The Day a Typhoon hit Bognor Regis

The West Sussex holiday resort of Bognor Regis, noted for sunshine and fun, was once hit by a typhoon, killing two people and destroying two houses. This was no freak weather phenomenon but a Hawker Typhoon aircraft crash in WWII.

Len Martlew, 65, and his 63-year-old wife Annie lived at number 13 Beatty Road Bognor Regis, a home they had lived in for many years, with a small but well-tended garden. It was mid-afternoon on Thursday 22 April 1943 and the morning rain and drizzle had been replaced by slight winds and watery sunshine, when tragically an RAF aircraft crashed onto their home.

Annie Martlew was out shopping leaving her husband Len alone at home when a Hawker Typhoon aircraft from RAF Tangmere crashed onto two houses, 13 and 15 Beatty Road killing Len. His body was later recovered from a toilet attached to the now wrecked houses by the local fire brigade and rescue workers.

The Hawker Typhoon came from 197 Squadron based at RAF Tangmere, equipped with a bombing capability rather than firing rockets. It was the job of the squadron to pinpoint and accurately dive and deliver bombs to specific targets in occupied France and get out at speed. Termed as ‘hit and run’ the squadron had been highly successful as the run up to D-Day in 1944 started. The mighty eight-ton Typhoon, with a speed capability of 400mph plus, carried two 5001b bombs, one on each wing (later increased to 10001b), and four 20 mm cannons, two in each wing. While it had notable successes the rate of attrition among the pilots was high.

The pilot of Typhoon DN545 OV-J that day was 21-year-old Ernest Fletcher, or better known as ‘Fletclr on the squadron. He had joined 197 ‘A Flight in late February after he had trained in America. Joining the list of pilots on this elite squadron on the West Sussex airfield he was quite ‘chuffed’. Undaunted after his first flight in the Typhoon he commented to a fellow pilot that it was like flying being strapped to a rocket projectile!

By April he had already undertaken a number of bombing missions to Northern France, well aware that the Typhoon, while fast and formidable, also had several major issues. Two pilots had been killed soon after he joined the squadron, one with an engine failure and the other with a tail breaking off. One, Jack Bowler, is buried in his home of Hayling Island, while Pilot Officer Bokobza was taken home to Lincolnshire. Further deaths were to follow until the Typhoon’s problems were sorted out some months later.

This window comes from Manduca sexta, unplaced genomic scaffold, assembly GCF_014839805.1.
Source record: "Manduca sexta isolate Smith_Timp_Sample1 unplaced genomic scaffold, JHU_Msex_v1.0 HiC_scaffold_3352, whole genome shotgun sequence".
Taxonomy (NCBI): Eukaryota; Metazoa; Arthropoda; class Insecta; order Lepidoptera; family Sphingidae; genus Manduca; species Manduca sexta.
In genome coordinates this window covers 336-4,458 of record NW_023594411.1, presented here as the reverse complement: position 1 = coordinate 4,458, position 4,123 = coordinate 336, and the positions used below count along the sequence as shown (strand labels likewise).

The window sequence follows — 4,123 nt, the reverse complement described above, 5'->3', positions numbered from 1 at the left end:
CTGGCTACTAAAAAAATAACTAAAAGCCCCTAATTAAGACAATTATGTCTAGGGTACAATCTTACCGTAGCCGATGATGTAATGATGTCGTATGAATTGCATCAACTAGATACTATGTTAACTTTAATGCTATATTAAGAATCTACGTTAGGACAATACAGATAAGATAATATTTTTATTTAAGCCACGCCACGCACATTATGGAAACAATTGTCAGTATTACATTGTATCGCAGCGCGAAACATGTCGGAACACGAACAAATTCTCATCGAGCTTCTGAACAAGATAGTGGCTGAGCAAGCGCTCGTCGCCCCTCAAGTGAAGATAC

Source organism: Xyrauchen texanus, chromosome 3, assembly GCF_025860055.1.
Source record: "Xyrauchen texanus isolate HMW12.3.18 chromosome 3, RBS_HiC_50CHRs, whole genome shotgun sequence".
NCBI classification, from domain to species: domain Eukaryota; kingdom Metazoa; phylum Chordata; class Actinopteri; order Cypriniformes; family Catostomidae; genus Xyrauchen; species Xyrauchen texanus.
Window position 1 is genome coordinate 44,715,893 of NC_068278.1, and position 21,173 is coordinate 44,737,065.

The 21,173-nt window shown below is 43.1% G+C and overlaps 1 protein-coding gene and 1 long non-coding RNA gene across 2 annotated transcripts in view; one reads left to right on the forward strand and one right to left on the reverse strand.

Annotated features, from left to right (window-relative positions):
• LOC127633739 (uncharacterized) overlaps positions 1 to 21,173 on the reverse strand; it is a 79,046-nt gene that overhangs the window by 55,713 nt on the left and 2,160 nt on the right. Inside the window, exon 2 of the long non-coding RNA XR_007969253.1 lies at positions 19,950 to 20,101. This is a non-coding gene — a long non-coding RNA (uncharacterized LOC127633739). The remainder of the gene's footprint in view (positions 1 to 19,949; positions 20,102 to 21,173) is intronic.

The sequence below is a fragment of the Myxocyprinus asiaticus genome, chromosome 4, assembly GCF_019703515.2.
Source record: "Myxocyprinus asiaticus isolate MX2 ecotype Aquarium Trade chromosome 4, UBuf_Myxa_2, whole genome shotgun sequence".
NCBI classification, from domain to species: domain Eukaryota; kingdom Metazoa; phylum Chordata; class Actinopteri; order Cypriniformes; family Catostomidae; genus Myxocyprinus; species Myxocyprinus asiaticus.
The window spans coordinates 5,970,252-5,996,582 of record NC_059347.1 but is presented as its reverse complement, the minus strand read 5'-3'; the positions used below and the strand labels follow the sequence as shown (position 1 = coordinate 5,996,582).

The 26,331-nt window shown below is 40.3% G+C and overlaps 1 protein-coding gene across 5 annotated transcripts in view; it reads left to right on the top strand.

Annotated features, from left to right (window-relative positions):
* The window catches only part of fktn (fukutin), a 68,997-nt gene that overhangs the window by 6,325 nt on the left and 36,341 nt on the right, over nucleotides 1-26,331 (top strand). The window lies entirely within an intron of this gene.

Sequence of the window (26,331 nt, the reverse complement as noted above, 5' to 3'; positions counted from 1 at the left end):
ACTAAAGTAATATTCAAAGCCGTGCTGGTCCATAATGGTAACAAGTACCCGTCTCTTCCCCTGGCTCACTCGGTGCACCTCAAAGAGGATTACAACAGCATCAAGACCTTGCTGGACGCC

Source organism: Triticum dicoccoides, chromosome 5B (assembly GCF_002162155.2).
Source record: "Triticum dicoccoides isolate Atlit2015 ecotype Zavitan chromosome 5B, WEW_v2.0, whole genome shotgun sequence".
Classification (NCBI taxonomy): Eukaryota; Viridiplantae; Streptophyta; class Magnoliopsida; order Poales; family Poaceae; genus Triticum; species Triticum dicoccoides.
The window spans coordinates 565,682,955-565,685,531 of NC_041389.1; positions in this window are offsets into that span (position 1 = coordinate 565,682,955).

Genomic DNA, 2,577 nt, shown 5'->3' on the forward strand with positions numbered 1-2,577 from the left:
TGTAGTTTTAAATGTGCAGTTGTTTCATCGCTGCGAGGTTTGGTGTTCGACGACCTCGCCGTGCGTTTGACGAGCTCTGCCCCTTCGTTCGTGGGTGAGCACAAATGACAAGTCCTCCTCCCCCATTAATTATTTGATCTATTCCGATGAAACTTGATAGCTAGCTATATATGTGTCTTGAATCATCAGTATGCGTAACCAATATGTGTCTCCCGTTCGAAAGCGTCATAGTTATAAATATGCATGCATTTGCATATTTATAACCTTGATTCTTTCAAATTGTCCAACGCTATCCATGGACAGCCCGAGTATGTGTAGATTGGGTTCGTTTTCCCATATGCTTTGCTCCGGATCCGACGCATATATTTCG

On 22 April 197 Commanding Officer Squadron Leader Leader Prevot DFC required an air test on Fletcher’s Typhoon to be done after some major work had been carried out by the ground crew; it would also give the pilot more flying time. So after a casual lunch in the Sergeants’ mess, and with the weather now improving, he walked to his aircraft for the test, the ground crew standing on the wings ready to strap him in. Thirty minutes should see the job done and he could be back at base with a little more flying time added to his logbook and in time for tea. After a cursory walk around the aircraft to make sure that wing and elevator tabs had been removed, he soon found himself in the cockpit, ready to start the mighty Napier Engine. These engines were sometimes troublesome to start and sometimes even caught fire, but this time the engine fired up and roared into life and he quickly slid the canopy into place, an urgent procedure to prevent the deadly carbon monoxide gases from entering the cockpit. He glanced at the array of instruments before him and with oil and engine temperature settling down he waved away the chocks while asking permission to take off for local flying and air test. With clearance from Air Traffic Control given he lined up his aircraft and held at the end of the runway while he made one further and final check that all was working. Happy now that the Typhoon was ready to fly he opened the throttle, zoomed down the runway and took off aiming to fly over Bognor Regis and along the coast and back. Climbing hard he called to say he was airborne and clear of the airfield. These were his last words. Just minutes into the flight the engine seized with a mighty bang and stopped. He must have scanned the ground below possibly to find an open space to drop down and belly flop but he was still under baling out height. He was over a populated area and there was nothing he could do as his aircraft suddenly spun into Beatty Road, and he was killed.